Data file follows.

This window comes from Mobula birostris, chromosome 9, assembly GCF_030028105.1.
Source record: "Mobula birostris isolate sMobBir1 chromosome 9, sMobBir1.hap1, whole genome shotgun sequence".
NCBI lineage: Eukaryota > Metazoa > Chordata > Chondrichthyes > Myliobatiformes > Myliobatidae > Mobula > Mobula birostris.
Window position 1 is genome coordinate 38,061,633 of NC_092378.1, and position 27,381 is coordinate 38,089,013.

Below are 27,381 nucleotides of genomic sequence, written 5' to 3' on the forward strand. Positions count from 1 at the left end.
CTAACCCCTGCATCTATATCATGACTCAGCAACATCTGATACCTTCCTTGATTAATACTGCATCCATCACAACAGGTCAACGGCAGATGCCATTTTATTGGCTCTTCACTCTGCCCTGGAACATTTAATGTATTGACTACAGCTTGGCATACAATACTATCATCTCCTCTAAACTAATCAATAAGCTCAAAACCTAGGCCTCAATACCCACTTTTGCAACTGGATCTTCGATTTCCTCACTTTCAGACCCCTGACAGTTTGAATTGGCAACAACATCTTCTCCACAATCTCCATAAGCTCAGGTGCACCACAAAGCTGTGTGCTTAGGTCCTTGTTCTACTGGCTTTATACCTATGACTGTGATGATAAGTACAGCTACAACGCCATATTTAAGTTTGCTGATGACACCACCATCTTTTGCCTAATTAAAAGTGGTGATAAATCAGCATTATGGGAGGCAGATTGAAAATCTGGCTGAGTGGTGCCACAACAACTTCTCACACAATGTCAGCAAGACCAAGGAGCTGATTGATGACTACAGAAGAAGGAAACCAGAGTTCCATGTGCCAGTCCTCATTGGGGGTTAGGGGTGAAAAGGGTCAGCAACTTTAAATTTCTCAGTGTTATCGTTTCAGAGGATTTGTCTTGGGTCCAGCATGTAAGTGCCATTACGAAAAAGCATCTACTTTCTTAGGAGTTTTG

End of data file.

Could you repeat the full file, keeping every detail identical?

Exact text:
This window comes from Mobula birostris, chromosome 9, assembly GCF_030028105.1.
Source record: "Mobula birostris isolate sMobBir1 chromosome 9, sMobBir1.hap1, whole genome shotgun sequence".
NCBI lineage: Eukaryota > Metazoa > Chordata > Chondrichthyes > Myliobatiformes > Myliobatidae > Mobula > Mobula birostris.
Window position 1 is genome coordinate 38,061,633 of NC_092378.1, and position 27,381 is coordinate 38,089,013.

Below are 27,381 nucleotides of genomic sequence, written 5' to 3' on the forward strand. Positions count from 1 at the left end.
CTAACCCCTGCATCTATATCATGACTCAGCAACATCTGATACCTTCCTTGATTAATACTGCATCCATCACAACAGGTCAACGGCAGATGCCATTTTATTGGCTCTTCACTCTGCCCTGGAACATTTAATGTATTGACTACAGCTTGGCATACAATACTATCATCTCCTCTAAACTAATCAATAAGCTCAAAACCTAGGCCTCAATACCCACTTTTGCAACTGGATCTTCGATTTCCTCACTTTCAGACCCCTGACAGTTTGAATTGGCAACAACATCTTCTCCACAATCTCCATAAGCTCAGGTGCACCACAAAGCTGTGTGCTTAGGTCCTTGTTCTACTGGCTTTATACCTATGACTGTGATGATAAGTACAGCTACAACGCCATATTTAAGTTTGCTGATGACACCACCATCTTTTGCCTAATTAAAAGTGGTGATAAATCAGCATTATGGGAGGCAGATTGAAAATCTGGCTGAGTGGTGCCACAACAACTTCTCACACAATGTCAGCAAGACCAAGGAGCTGATTGATGACTACAGAAGAAGGAAACCAGAGTTCCATGTGCCAGTCCTCATTGGGGGTTAGGGGTGAAAAGGGTCAGCAACTTTAAATTTCTCAGTGTTATCGTTTCAGAGGATTTGTCTTGGGTCCAGCATGTAAGTGCCATTACGAAAAAGCATCTACTTTCTTAGGAGTTTTG